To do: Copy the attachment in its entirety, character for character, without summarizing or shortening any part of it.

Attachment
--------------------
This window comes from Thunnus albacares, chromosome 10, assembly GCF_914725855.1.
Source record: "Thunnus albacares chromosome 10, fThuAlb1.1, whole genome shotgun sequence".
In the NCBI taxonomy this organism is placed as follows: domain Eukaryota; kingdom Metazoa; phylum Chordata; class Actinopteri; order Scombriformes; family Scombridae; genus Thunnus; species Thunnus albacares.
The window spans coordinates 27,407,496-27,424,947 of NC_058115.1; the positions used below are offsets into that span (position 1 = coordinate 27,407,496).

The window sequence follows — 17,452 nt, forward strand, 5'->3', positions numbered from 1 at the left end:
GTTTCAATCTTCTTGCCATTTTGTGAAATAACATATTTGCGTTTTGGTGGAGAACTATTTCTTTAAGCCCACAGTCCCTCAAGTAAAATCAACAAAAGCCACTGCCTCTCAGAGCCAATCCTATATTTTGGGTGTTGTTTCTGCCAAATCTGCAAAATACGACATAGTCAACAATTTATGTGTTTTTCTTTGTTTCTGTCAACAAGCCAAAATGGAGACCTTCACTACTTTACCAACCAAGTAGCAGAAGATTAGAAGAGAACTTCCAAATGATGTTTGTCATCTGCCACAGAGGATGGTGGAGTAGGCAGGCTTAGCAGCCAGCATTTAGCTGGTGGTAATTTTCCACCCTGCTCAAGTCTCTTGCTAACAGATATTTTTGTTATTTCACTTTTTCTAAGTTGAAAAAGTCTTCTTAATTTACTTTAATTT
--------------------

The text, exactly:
This window comes from Thunnus albacares, chromosome 10, assembly GCF_914725855.1.
Source record: "Thunnus albacares chromosome 10, fThuAlb1.1, whole genome shotgun sequence".
In the NCBI taxonomy this organism is placed as follows: domain Eukaryota; kingdom Metazoa; phylum Chordata; class Actinopteri; order Scombriformes; family Scombridae; genus Thunnus; species Thunnus albacares.
The window spans coordinates 27,407,496-27,424,947 of NC_058115.1; the positions used below are offsets into that span (position 1 = coordinate 27,407,496).

The window sequence follows — 17,452 nt, forward strand, 5'->3', positions numbered from 1 at the left end:
GTTTCAATCTTCTTGCCATTTTGTGAAATAACATATTTGCGTTTTGGTGGAGAACTATTTCTTTAAGCCCACAGTCCCTCAAGTAAAATCAACAAAAGCCACTGCCTCTCAGAGCCAATCCTATATTTTGGGTGTTGTTTCTGCCAAATCTGCAAAATACGACATAGTCAACAATTTATGTGTTTTTCTTTGTTTCTGTCAACAAGCCAAAATGGAGACCTTCACTACTTTACCAACCAAGTAGCAGAAGATTAGAAGAGAACTTCCAAATGATGTTTGTCATCTGCCACAGAGGATGGTGGAGTAGGCAGGCTTAGCAGCCAGCATTTAGCTGGTGGTAATTTTCCACCCTGCTCAAGTCTCTTGCTAACAGATATTTTTGTTATTTCACTTTTTCTAAGTTGAAAAAGTCTTCTTAATTTACTTTAATTT